Pittsburgh Partner Miles A. Kirshner, Esquire represented Penn National Insurance, which issued a garage policy providing liability insurance only when an insured person was operating a vehicle which was listed or specifically described in the policy. The named insured was involved in an accident while operating a vehicle, on company business, which was not listed on the policy. Penn National denied coverage and the underlying plaintiff and insured filed an action for declaratory judgment, seeking indemnfication of a $275,000 consent judgment.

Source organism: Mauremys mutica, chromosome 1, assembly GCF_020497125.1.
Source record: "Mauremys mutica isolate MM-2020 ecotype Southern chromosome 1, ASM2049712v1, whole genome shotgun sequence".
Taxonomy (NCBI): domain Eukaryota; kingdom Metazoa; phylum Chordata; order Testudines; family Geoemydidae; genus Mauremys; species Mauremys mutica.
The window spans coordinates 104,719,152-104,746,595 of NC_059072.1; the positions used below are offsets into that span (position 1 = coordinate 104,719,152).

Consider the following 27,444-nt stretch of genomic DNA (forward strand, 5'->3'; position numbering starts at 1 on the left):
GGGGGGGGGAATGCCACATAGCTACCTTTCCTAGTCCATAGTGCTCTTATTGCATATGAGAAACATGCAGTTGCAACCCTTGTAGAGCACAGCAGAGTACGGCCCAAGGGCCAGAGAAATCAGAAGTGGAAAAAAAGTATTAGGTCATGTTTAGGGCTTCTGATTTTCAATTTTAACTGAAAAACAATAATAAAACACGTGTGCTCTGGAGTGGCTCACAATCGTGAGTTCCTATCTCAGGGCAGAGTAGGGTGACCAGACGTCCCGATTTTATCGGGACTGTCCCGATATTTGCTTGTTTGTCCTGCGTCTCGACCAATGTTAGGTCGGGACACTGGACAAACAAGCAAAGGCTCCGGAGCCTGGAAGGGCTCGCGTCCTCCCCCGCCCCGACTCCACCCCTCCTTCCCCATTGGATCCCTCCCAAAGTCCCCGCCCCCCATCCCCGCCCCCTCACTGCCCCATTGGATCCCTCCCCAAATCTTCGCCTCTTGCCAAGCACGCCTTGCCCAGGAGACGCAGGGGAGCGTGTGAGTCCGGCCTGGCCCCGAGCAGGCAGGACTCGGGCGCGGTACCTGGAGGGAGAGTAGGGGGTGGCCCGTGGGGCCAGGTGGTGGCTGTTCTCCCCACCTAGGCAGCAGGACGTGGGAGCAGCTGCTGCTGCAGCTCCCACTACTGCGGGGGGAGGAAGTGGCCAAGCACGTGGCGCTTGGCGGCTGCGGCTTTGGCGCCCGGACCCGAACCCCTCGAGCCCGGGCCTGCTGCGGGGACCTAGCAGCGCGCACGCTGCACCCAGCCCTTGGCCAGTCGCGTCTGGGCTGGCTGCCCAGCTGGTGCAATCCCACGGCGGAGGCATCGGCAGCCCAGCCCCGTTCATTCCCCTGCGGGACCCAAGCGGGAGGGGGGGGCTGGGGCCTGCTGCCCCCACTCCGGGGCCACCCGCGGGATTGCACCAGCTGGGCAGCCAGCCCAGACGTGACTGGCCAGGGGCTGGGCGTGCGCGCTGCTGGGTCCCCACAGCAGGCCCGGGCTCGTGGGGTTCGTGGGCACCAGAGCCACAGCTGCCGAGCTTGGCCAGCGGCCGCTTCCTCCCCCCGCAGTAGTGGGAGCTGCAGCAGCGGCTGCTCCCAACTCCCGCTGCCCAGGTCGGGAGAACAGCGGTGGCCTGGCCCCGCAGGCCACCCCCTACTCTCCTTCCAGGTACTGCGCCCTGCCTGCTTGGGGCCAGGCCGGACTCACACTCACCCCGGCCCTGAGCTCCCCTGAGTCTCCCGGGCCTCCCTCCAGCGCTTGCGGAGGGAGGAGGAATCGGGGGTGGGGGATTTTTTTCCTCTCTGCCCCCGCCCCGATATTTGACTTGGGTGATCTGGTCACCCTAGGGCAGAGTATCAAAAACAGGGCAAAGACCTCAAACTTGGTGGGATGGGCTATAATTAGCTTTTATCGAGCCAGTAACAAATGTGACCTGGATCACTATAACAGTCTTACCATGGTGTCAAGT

Following a non-jury trial, the Court of Common Pleas entered its first Memorandum and Order in November 2006, holding that there was no coverage because the subject vehicle did not fit any of the specified categories of covered vehicles as described in the policy. Plaintiffs moved for reconsideration on the alternative theory that coverage should be afforded because the insured was acting in a manner which was incidental to his garage operation at the time of the loss. In a Memorandum and Order dated June 26, 2007, the trial court has now rejected this argument, and entered a final declaration. The Court agreed with Penn National’s contention that “the significant criterion for coverage under a garage operations policy is whether the vehicle involved is an insured vehicle under the policy.” Copies of the trial court’s Memoranda of November 9, 2006 and June 26, 2007 may be found by clicking on the attached links.